Solar-powered lights are an enticing option for your outdoor garden. You don't need to deal with pesky cables throughout your garden area, and solar lights are movable if you ever change your planting patterns. Solar-powered lights are also affordable, often costing around the same as a normal garden light and requiring only occasional low-cost bulb replacements. Solar-powered lights, however, tend to be dimmer than traditional garden lights, so proper usage is vital to ensure good lighting.
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Read the garden light's packaging to see if the light emits UV rays. Solar lights typically include this information on the label, and they are usually called "grow lights" rather than "garden lights." Unless you are trying to grow plants that require intense sunlight, you want to stay away from UV emissions. Plants can die if they receive too much sunlight -- even if it's artificial sunlight from a solar light.
Place your garden lights within about a foot of high-traffic areas in your garden. Solar-powered lights provide good light in the immediate vicinity, best suited for highlighting garden plants right next to the light. Solar-powered gardening lights are typically installed by driving a stake on the bottom of the light into the ground. Once firmly driven into the soil, the garden light will begin to soak up sunlight on its own. Some solar-powered gardening lights emit light automatically when sunlight dissipates; others need to be turned on with a switch on the bottom of the light. For most gardens, you want to use switch-activated lights, as these save solar energy for when you really need it.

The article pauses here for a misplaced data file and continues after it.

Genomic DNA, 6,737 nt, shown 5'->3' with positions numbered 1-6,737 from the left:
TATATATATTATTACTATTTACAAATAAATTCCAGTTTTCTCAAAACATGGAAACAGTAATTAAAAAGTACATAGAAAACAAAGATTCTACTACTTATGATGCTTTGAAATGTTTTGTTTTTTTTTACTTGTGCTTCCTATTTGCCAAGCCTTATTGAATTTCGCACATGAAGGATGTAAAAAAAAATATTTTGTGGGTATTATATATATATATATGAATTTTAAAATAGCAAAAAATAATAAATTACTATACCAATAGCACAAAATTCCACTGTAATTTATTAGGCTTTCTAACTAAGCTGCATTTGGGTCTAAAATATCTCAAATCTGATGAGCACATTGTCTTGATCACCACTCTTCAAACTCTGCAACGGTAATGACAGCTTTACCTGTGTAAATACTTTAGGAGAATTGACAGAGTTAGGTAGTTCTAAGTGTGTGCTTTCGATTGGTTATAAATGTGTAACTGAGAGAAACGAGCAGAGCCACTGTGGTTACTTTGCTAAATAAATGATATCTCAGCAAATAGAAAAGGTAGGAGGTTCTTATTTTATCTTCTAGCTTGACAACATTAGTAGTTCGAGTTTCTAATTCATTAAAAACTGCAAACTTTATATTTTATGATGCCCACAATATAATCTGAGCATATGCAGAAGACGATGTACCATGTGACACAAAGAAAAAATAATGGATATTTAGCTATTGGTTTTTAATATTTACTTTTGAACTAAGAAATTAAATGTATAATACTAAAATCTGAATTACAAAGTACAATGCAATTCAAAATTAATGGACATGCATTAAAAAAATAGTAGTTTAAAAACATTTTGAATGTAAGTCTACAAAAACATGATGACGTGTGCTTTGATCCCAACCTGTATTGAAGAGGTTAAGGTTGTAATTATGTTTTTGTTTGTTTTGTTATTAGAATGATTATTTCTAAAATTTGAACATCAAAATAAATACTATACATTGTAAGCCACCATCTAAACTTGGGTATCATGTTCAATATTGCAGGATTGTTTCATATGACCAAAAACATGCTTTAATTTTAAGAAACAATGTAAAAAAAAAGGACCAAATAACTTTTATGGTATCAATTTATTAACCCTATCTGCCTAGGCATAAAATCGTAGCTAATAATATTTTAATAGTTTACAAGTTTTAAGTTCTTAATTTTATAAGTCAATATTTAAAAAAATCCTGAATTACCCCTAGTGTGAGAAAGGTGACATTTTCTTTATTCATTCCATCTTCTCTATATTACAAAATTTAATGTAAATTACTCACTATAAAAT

Prune nearby trees to ensure good sunlight for maximum solar absorption. Solar-powered lights need several hours of daily sun to properly operate at night, so do not use solar-powered lights near garden plants that thrive in full or partial shade.
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